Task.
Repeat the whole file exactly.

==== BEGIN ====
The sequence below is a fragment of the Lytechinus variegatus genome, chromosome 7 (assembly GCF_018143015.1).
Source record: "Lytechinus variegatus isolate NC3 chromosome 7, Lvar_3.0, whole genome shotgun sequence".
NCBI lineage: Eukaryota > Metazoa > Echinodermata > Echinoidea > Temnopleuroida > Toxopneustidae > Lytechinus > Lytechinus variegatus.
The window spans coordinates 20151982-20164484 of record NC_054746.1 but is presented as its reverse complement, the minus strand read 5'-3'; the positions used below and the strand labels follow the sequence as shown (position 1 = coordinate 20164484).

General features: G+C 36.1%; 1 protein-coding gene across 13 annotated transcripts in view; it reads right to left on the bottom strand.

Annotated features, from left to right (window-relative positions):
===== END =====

The sequence below is a fragment of the Lytechinus variegatus genome, chromosome 7 (assembly GCF_018143015.1).
Source record: "Lytechinus variegatus isolate NC3 chromosome 7, Lvar_3.0, whole genome shotgun sequence".
NCBI lineage: Eukaryota > Metazoa > Echinodermata > Echinoidea > Temnopleuroida > Toxopneustidae > Lytechinus > Lytechinus variegatus.
The window spans coordinates 20151982-20164484 of record NC_054746.1 but is presented as its reverse complement, the minus strand read 5'-3'; the positions used below and the strand labels follow the sequence as shown (position 1 = coordinate 20164484).

General features: G+C 36.1%; 1 protein-coding gene across 13 annotated transcripts in view; it reads right to left on the bottom strand.

Annotated features, from left to right (window-relative positions):